And then also, how unpredictable the show is. I was always scared to get a script because I was like, Oh God, what’s gonna happen? [laughs] Like getting anxiety. And I remember one episode, in particular, I was just—I mean, actually a few—my jaw was on the ground because I was like totally floored by some of the stuff that they were pulling off and some of like, I don’t know. The show will always keep you on your toes, you know what I mean? You can think that something’s predictable or you think you understand something, then it will totally turn at a moment’s notice. That’s what’s so gripping about it.
TM: If you could describe season four in, like, three words, how would you describe it?
TT: Epic. Oh my gosh. I’m trying to think about all the things that have happened. Eventful. There’s so many things that have happened! Eventful would be one of them. And there’s a quality of redemption, I guess, or healing that takes place between some of the characters that is interesting.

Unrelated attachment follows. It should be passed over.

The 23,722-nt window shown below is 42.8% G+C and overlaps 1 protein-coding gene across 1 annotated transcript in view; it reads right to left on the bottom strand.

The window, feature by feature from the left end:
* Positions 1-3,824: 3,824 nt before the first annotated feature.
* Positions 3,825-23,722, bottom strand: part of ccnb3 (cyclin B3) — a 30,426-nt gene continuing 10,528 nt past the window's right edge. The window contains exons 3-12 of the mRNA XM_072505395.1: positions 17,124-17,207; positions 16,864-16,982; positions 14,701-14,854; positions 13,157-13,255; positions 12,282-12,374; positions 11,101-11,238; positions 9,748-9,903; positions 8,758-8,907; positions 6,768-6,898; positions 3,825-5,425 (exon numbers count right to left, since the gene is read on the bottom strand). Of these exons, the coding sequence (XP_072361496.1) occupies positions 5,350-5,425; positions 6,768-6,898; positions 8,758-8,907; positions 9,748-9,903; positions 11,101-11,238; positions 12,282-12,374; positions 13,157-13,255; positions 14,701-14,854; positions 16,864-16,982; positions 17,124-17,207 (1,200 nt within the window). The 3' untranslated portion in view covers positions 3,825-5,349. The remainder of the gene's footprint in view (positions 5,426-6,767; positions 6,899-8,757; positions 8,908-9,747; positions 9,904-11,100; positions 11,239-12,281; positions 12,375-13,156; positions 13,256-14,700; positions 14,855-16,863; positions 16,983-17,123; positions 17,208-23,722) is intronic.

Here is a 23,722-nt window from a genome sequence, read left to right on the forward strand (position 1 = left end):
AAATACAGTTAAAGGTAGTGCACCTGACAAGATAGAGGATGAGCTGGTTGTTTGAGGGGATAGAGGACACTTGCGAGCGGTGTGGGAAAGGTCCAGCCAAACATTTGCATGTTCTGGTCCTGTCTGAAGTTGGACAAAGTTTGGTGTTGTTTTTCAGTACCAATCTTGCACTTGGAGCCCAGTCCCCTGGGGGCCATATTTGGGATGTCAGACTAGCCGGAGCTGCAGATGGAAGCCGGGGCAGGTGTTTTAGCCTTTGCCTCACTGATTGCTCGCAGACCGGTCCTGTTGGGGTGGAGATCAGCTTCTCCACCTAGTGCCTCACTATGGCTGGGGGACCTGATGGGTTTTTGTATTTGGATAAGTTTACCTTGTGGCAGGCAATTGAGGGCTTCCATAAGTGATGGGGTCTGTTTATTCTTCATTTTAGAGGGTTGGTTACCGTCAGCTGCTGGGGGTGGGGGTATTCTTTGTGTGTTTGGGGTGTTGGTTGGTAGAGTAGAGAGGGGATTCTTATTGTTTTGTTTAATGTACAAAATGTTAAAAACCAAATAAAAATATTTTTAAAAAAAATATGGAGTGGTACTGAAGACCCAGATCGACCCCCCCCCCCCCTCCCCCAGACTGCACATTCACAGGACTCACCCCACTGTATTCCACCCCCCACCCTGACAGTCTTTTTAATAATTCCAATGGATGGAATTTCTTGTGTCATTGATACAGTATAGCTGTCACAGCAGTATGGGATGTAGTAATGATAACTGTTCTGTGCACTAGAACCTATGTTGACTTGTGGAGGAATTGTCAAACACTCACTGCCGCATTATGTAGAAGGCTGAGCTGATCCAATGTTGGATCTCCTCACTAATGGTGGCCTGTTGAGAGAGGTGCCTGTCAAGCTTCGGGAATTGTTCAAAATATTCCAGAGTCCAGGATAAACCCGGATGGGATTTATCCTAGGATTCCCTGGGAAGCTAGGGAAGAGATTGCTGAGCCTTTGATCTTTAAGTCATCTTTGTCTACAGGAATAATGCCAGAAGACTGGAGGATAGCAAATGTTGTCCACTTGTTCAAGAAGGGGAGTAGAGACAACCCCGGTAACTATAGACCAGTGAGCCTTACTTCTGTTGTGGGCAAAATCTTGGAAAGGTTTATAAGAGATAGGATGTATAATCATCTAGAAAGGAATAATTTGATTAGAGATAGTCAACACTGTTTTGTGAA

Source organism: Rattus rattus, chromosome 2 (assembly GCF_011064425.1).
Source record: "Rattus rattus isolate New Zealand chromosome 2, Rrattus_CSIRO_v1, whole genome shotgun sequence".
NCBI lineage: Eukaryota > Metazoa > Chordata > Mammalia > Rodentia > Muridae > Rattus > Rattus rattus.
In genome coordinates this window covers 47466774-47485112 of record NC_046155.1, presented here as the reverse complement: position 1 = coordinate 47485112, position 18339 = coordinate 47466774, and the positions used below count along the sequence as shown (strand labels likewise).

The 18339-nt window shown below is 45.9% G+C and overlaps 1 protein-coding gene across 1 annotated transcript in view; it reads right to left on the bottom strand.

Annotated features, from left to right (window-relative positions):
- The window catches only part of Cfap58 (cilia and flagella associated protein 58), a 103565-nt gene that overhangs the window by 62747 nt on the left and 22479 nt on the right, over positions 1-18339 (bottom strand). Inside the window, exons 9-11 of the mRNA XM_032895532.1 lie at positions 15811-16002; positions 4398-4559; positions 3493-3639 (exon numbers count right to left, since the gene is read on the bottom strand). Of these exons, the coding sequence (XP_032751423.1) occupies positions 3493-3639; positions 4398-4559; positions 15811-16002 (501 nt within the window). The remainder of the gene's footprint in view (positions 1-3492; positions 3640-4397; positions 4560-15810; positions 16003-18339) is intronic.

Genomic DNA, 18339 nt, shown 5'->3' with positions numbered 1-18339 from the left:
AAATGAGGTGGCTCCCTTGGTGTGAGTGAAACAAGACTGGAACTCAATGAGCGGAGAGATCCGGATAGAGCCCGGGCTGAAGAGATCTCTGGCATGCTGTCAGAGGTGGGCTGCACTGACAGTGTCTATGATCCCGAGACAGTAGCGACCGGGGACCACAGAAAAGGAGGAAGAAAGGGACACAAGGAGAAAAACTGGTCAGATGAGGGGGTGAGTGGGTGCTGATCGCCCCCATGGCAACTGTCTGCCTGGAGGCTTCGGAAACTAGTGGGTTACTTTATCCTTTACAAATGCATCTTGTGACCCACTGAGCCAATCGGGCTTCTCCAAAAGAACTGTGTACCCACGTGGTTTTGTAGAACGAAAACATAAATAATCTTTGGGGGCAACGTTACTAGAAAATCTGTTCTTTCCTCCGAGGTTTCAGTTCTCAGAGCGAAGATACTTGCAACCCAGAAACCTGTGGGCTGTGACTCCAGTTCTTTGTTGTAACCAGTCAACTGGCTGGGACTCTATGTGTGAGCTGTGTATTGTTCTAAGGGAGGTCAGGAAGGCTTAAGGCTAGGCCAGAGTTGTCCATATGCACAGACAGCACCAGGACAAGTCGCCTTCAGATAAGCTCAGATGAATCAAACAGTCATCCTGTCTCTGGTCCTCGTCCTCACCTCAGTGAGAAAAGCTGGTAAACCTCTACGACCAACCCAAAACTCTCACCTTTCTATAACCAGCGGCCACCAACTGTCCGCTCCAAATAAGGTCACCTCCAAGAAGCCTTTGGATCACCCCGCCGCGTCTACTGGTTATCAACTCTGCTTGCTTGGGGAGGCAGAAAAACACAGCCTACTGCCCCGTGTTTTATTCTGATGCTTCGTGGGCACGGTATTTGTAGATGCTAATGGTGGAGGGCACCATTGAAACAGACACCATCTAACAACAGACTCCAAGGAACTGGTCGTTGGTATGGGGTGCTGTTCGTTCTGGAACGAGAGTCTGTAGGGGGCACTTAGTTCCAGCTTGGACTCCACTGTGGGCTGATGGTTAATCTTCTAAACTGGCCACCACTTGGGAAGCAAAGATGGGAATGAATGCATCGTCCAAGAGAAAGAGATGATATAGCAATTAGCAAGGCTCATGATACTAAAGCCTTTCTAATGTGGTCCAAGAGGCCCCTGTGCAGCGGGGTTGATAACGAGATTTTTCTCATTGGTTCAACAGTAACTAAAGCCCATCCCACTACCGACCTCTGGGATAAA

TM: I want to switch gears and talk about acting more specifically. How did you get started and what drew you to this particular craft?
TT: Growing up it was always something that I wanted to do, but within my household, it wasn’t something that was championed. I come from a house of book nerds and academics, and so my parents saw my story as me obtaining a PhD and being in the world of academia somewhere. So, while I always wanted to be an actor, it wasn’t anything I allowed myself to think about, but upon getting my undergraduate degree, I was totally miserable and it was just nagging at me the whole time I was getting my degree. I was like, Oh my God. Is this the direction of my life? Am I always going to wonder what happened if I followed my dreams? And then I was like, You know what? Screw it. I am going to do that and if I fail, then at least I can say that I tried. So, that’s when I made the decision, like right in my final year of university, that I would be doing myself a disservice if I didn’t at least try. And so, I tried [laughs] and it was fine and it fits and it works, and you’re off to the races. There was definitely a moment where I had to sit down and be like, What do you want to do with your life? And acting was the only answer that felt good.